Blockchain does away with the need for a central database. Instead, every dealership can have a copy of the database (the ledger), and they can each change it. But unless all the other copies of the databases agree to the change, it won’t happen. This stops someone from entering incorrect information or cooking the books. A ledger can contain any information - the point is that different parties independently verify the integrity of the ledger, and you can’t alter a ledger without all the copies being aware of it.

    What is the use of blockchain?

    A blockchain system can be used to verify any transaction without needing a third party doing that specific job. For example, if you apply for credit approval at a bank, your credit is usually checked with a third party that stores that data. But with blockchain, the bank can do so directly because it can access the ledger. But it can’t just change it as it pleases, which was the point of the third party - to verify and protect the information. Any transaction that would need a third party to approve it - property transfers, buying stocks, origins of goods, etc., can be vetted by a blockchain without needing the third party. Instead, the anonymous collective of systems that have copies of that ledger automatically vet the change. This won’t specifically stop people adding false information, but it does make it abundantly clear when and where the information was added. Thanks to blockchain, fraudsters can’t hide their tracks.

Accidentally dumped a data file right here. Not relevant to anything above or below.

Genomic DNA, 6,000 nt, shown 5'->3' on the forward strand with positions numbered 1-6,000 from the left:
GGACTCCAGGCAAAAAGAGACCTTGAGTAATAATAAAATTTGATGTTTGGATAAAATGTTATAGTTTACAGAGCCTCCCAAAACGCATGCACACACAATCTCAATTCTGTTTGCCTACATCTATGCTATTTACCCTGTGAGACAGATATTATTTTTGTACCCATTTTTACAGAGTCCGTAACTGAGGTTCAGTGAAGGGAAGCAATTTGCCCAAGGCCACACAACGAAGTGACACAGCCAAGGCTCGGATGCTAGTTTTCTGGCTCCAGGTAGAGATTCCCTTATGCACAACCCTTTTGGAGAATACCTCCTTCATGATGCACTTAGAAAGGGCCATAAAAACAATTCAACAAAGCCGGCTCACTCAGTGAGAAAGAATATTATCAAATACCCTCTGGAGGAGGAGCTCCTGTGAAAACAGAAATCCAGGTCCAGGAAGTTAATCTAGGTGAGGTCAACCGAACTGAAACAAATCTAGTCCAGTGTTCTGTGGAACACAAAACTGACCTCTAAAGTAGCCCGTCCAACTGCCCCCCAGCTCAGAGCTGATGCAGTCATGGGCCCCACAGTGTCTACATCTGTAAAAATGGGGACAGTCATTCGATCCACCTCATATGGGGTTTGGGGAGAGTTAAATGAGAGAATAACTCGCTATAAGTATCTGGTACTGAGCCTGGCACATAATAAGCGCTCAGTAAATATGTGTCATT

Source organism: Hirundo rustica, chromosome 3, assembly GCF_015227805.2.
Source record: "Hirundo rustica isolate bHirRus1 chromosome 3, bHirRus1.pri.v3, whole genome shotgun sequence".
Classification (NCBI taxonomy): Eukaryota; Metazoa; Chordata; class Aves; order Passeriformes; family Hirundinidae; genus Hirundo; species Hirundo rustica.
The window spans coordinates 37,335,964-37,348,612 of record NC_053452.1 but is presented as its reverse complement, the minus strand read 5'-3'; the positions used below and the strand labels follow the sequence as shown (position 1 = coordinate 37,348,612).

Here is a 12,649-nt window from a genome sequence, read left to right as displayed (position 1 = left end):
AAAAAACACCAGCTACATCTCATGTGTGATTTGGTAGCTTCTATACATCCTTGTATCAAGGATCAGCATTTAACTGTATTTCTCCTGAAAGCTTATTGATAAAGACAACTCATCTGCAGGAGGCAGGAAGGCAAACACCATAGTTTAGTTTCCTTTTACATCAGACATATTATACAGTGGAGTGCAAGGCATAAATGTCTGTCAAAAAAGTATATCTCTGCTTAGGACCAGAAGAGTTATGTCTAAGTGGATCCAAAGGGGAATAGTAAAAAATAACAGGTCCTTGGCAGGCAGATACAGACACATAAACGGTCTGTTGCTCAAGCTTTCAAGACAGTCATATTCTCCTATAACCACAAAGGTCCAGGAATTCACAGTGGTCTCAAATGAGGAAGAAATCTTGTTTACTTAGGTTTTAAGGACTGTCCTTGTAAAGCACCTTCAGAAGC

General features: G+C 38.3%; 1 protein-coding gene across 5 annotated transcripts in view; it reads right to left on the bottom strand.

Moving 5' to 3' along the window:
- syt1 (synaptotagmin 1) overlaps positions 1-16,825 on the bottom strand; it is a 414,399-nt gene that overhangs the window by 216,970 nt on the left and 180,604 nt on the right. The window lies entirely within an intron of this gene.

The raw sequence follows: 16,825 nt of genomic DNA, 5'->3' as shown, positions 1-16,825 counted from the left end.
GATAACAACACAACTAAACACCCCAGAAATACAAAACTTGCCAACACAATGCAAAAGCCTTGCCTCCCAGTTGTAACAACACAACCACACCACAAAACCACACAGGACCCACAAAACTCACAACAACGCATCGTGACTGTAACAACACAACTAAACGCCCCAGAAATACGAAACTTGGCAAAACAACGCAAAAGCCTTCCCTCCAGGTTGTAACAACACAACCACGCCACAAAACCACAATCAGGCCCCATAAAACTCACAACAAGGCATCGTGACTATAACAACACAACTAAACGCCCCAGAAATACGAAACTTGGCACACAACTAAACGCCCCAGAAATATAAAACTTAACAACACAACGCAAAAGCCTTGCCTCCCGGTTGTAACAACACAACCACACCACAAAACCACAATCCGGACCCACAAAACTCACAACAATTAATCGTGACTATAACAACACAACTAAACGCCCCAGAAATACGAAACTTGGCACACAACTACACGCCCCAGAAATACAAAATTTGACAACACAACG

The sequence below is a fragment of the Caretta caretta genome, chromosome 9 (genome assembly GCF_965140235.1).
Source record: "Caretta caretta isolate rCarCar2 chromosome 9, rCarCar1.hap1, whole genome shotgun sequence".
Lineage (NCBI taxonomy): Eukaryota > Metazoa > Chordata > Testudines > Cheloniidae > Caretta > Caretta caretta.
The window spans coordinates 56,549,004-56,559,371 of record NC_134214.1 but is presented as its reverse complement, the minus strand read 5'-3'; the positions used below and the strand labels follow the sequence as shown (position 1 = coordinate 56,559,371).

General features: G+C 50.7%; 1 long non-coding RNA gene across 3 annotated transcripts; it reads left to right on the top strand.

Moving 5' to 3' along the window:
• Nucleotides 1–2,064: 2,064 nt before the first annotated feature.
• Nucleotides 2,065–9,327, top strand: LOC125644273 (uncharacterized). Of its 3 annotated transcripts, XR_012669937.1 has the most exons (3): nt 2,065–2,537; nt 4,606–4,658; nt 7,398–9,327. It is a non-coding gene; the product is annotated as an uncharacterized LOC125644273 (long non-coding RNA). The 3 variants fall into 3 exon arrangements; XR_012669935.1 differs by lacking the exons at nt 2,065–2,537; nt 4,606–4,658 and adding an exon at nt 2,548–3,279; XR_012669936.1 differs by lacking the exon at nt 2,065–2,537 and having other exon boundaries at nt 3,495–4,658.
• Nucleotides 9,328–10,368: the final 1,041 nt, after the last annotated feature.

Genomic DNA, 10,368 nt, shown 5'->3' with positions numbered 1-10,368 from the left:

What is the difference between blockchain and bitcoin?

    Bitcoin is a type of cryptocurrency, and cryptocurrencies are created using blockchain. Standard currency is regulated by central banks and state authorities. In contrast, cryptocurrencies are regulated by distributed ledgers - there is no central authority. Though this sounds less effective, it’s actually much better because of how hard it is to defraud the system. Though people sometimes confuse the different terms, blockchain is the technology concept that makes cryptocurrencies (Bitcoin, Ethereum and other such currencies) possible. But blockchain can be used to verify any type of transaction, not just money. For example, it is used in the diamond industry to spot and stop the trade of blood diamonds.